Very little is known about Adam’s first wife. She appears in some Jewish folklore, such as the Alphabet of Sirach. She was created at the same time as Adam and molded from the same clay. Her name was Lilith. Sometimes, she is presented as a notorious demon. Other times, she is presented as a thief of newborn infants. Today, she is seen as a feminist icon. Despite being who many consider the first woman, Lilith is never fully mentioned in the Bible.
Lilith, meaning “the night”, has become a symbol of the emotional and spiritual aspects of darkness: sensuality, terror, and unbridled freedom. She serves as a symbol of freedom for feminists who no longer want to be “good girls”.
In the Talmud, Lilith becomes not only a spirit of darkness but also a figure of uncontrolled sexuality. The Babylonian Talmud (Shabbat151a) says
“It is forbidden for a man to sleep alone in a house, lest Lilith get hold of him.”
Lilith is said to fertilize herself with male sperm to give birth to other demons.
The Escaped Wife
In Genesis Rabbah, we encounter a brief midrash (an interpretive act, seeking the answers to religious questions (both practical and theological) by plumbing the meaning of the words of the Torah) that claim that Adam had a first wife before Eve. This happens in the interpretation of the two creation stories in Genesis.
In the first creation story (Genesis 1), a man and a woman are created at the same time. While in the second creation story (Genesis 2), Adam creates Eve. This suggests that the first creation story is different from the second. In the first, Adam had a wife, made like him, from the earth. For some reason, that marriage did not work, so God made Adam a second wife named Eve.
The Death of Children
In the ninth or tenth century, a collection of legends titled The Alphabet of Ben Sira, spin an elaborate story in which Lilith is Adam’s first wife
When the first man, Adam, saw that he was alone, God made for him a woman like himself, from the earth.God called her name Lilith, and brought her to Adam. They immediately began to quarrel. Adam said: “You lie beneath me.” And Lilith said: “You lie beneath me! We are both equal, for both of us are from the earth.” And they would not listen to one another.
As soon as Lilith saw this, she uttered the Divine name and flew up into the air and fled. Adam began to pray before his Creator, saying: “Master of the universe, the woman that you gave me has fled.” God sent three angels and said to them: “Go bring back Lilith. If she wants to come, she shall come, and if she does not want to come, do not bring her against her will.
The three angels went and found her in the sea at the place where the Egyptians were destined to drown. There they grabbed her and said to her: “If you will go with us,well and good, but if not, we will drown you in the sea.”
Lilith said to them:”My friends, I know God only created me to weaken infants when they are eight days old. From the day a child is born until the eighth day, I have dominion over the child, and from the eighth day onward I have no dominion over him if he is a boy, but if a girl, I rule over her twelve days.”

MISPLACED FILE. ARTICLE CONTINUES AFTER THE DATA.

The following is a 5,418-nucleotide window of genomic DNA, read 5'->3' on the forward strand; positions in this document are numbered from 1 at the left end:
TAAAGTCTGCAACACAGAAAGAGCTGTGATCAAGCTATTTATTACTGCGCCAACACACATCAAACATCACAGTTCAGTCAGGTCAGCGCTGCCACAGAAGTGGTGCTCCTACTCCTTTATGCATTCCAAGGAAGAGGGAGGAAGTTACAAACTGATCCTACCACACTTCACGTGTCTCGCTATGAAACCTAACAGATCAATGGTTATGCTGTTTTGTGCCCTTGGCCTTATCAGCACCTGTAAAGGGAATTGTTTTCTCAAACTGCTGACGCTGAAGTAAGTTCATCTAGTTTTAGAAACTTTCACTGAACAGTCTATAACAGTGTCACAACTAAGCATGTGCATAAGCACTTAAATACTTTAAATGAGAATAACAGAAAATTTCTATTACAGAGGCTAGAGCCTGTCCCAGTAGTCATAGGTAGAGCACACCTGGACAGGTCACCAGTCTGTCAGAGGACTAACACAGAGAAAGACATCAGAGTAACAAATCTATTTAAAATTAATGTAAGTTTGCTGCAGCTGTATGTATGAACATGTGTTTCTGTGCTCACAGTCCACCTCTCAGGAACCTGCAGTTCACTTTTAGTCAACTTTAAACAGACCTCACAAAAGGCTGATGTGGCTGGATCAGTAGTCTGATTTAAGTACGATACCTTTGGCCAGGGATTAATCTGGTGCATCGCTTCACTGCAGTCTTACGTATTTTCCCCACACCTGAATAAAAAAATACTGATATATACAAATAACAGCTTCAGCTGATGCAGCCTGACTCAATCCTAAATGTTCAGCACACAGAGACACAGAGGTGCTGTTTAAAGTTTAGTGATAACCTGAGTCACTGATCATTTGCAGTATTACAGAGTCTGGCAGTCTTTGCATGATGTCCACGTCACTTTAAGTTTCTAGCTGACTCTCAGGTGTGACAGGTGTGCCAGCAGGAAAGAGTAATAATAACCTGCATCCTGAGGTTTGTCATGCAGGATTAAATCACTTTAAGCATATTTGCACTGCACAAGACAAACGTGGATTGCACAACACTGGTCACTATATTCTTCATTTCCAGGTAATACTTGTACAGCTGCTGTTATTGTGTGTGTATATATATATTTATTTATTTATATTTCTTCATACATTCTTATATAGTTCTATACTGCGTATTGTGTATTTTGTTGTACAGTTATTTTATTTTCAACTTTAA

They said: “We won’t let you go until you accept upon yourself that each day one hundred of your children will die.” And she accepted it. That is why one hundred demons die every day. They would not leave her alone until she swore to them:”In any place that I see you or your names in an amulet, I will have no dominion over that child.” They left her. And she is Lilith, who weakens the children of men….
- Alphabet of Ben Sira 23a-b
Some believe the story was conceived to explain the death of infants. While others are convinced that it is a tale to explain the sexual quarrels and unsuccessful angels.
Nevertheless, in the story, Lilith confronts the patriarchy by not only refusing a sexually submissive posture but also refusing the marriage altogether. She opts to become a demon rather than be under the authority of Adam. Lilith also flees to the Sea of Reeds: the same place where the Hebrews eventually went to get freedom from slavery.
In folk Judaism, Lilith is primarily identified as the stealer of babies. Numerous amulets were made for pregnant women and babies with the names of the angels mentioned in the Alphabet of Ben Sira (Sanvi, Sansanvi, and Samangelof) to ward off Lilith. Such amulets would contain a circle with the names of Adam and Eve on the inside and Lilith on the outside. A red ribbon is also sometimes placed in a crib to ward off Lilith.
The Feminist Icon
The interpretation of Lilith has changed in modern times. Perhaps the best-known modern tales of Lilith is The Coming of Lilith by Judith Plaskow. In the feminist midrash, Lilith flees the garden because she is an “uppity woman”. She does not want to answer to either Adam or God. However, she misses female companionship and sneaks back into the garden of Eden to befriend Eve. Eve is informed that Lilith is a demon. However, once the two share stores, they become allies and search for knowledge together.
Lilith has become such a popular figure that whole enterprises (like the women’s music concert Lilith Fair and the Jewish feminist journal Lilith Magazine) are named after her.
Once a source of fear, Lilith has been transformed into an icon of freedom.
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